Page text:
11. All the year round fresh fruits and vegetables are available on the island. Coconuts are in abundance here and there is almost no meal without scraped coconuts or coconut milk.

Let us look at some yoga Retreats and Centers in Sri Lanka which are constantly growing in numbers and diversity.

List of Yoga Retreat Sri Lanka

VILLA MY WAY

Villa My Way – quite a new Yoga Retreat Sri Lanka is located in Ahangama. The property overlooks the rain forest, just 10 min to the white beach of Indian ocean and 30min from Historical Galle Fort, organizes free yoga classes twice a day.

Yoga Retreat Villa My Way also includes a spa centre and offers massage treatments. It provides Ayurveda Doctor’s Consultation. Guests can enjoy an outdoor pool and a restaurant on site. You can play darts at the property, and free use of bicycles is available.

This Yoga Retreat serves breakfasts and dinners.

DOOWA YOGA

DOOWA YOGA is a yoga retreat Sri Lanka, located in Kandy, which provides resources and facilities to learn and practice the yoga of the great Eastern traditions. Accommodation is not available. You will need to find a closeby place to stay. The yoga retreat offers Drop-in classes as well as 7-14 days courses. 100 hours yoga teacher training is also conducted from time to time at the yoga center.

NIAGAMA HOUSE

The yoga retreat Niyagama House was completed in 2012 by the German architect and yoga teacher Elke de Silva and her Sri Lankan husband Chaminda. It is situated on the highest point of an active tea plantation, nine kilometers inland from the coastal city of Galle. 7 generous rooms and 2 double suites are equipped with high quality furniture and luxurious bathrooms. There is 18 meter chlorin free pool. Niyagama House and pool area is non-smoking – with a “secret” smoking spot just behind the pool. They do not serve alcohol – but you can bring your own and enjoy it where ever you want to. All of the above adds up to the relaxing purpose of this yoga retreat Sri Lanka.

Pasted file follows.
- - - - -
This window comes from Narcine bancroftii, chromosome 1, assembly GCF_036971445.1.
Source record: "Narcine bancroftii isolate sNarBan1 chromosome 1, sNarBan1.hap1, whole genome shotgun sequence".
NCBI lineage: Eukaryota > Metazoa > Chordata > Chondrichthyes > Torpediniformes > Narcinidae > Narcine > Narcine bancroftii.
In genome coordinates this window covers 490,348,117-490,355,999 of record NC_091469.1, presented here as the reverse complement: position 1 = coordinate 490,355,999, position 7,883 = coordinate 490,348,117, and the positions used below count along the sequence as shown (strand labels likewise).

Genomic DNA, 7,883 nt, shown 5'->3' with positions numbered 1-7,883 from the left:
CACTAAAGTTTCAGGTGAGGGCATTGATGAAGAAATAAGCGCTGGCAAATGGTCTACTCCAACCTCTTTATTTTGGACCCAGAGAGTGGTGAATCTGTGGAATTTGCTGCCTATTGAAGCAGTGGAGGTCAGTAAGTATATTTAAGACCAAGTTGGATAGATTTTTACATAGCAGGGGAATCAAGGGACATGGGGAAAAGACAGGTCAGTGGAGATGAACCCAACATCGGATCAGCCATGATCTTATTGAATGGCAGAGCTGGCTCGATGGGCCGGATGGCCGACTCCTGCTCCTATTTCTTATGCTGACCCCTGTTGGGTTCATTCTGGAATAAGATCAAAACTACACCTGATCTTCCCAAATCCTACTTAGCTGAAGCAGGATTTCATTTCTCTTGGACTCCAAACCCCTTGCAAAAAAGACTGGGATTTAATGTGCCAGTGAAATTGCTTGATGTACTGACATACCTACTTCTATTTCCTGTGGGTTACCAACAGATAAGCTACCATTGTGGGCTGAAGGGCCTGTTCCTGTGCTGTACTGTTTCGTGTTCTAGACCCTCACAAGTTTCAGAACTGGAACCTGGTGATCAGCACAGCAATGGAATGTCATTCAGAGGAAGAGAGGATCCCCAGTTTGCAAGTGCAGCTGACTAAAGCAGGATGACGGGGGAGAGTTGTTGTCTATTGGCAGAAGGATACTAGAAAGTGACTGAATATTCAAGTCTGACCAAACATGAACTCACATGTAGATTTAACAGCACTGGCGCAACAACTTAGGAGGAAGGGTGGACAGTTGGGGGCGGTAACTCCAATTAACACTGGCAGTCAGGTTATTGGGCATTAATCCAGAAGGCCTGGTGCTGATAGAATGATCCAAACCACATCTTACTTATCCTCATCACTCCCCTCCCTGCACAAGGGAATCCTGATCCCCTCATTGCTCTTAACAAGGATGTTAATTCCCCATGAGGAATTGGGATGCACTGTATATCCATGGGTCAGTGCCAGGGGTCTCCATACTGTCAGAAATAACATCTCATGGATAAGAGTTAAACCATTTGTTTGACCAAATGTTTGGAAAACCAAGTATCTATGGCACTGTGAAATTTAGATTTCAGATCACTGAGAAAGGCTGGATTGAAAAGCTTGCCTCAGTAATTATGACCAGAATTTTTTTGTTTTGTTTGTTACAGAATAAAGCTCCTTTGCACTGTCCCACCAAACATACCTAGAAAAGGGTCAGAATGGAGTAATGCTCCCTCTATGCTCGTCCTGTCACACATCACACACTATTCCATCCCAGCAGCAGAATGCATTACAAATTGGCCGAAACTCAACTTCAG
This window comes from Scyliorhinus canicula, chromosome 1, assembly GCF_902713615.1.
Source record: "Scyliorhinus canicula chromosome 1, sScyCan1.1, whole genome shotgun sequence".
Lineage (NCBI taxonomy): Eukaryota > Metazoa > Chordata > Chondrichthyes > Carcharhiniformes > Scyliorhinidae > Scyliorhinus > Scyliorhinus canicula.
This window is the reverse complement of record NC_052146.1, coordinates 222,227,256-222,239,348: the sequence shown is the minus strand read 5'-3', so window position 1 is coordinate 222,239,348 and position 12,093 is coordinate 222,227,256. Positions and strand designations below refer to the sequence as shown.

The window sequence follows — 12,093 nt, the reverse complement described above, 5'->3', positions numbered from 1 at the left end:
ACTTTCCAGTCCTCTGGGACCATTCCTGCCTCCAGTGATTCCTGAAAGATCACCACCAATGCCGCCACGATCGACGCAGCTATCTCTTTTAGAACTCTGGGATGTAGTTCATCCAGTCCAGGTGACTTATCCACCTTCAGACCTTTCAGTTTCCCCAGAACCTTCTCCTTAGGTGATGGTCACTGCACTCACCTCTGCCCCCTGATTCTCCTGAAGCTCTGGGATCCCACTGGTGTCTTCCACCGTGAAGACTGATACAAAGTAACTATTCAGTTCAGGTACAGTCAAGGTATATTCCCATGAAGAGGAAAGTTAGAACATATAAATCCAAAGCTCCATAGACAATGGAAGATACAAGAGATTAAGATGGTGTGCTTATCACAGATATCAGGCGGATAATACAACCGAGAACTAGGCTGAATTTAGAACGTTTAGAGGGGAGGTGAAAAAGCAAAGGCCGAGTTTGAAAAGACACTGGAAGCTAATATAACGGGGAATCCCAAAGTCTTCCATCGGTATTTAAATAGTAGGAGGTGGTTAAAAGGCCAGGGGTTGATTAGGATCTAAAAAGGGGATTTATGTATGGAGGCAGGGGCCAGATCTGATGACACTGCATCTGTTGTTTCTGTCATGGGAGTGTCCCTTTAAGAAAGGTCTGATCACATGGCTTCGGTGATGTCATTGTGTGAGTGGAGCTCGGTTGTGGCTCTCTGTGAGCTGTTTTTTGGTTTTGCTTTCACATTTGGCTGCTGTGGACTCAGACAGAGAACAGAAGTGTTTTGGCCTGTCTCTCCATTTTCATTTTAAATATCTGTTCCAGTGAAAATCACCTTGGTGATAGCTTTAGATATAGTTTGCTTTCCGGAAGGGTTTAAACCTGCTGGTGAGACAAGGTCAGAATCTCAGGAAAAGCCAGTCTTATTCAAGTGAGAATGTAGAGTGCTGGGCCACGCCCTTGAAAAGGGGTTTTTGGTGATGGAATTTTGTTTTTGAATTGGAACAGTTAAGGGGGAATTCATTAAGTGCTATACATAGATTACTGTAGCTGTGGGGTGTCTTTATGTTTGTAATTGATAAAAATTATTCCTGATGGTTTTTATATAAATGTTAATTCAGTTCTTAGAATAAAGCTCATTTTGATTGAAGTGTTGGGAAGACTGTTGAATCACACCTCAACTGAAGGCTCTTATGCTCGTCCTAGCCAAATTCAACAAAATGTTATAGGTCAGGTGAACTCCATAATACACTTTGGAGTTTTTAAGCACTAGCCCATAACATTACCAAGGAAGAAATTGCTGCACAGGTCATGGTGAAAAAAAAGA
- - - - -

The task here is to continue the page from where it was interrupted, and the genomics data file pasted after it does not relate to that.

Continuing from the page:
PLANTATION VILLA

Another ayurveda and yoga retreat Sri Lanka, Plantation Villa situated in a rural village called Nehinna, in Kalutara, 120km away from the International Airport and 80 km from the capital city of Colombo.

The yoga retreat centre has 8 rooms overlooking the lush gardens which are decorated in colonial style. The property itself is a 30 acre plantation of Rubber, Coconut, Cinnamon and Black Pepper located at quite a distance from Kalutara town as well as the beach. Plantation Villa is more an ayurvedic retreat than a truly yoga center that offers an authentic ayurveda treatments, food and care.

Words of Indian Saints Part #21

paramahansa-yoganandaManu is the universal lawgiver; not alone for Hindu society, but for the world. All systems of wise social regulations and even justice are patterned after Manu.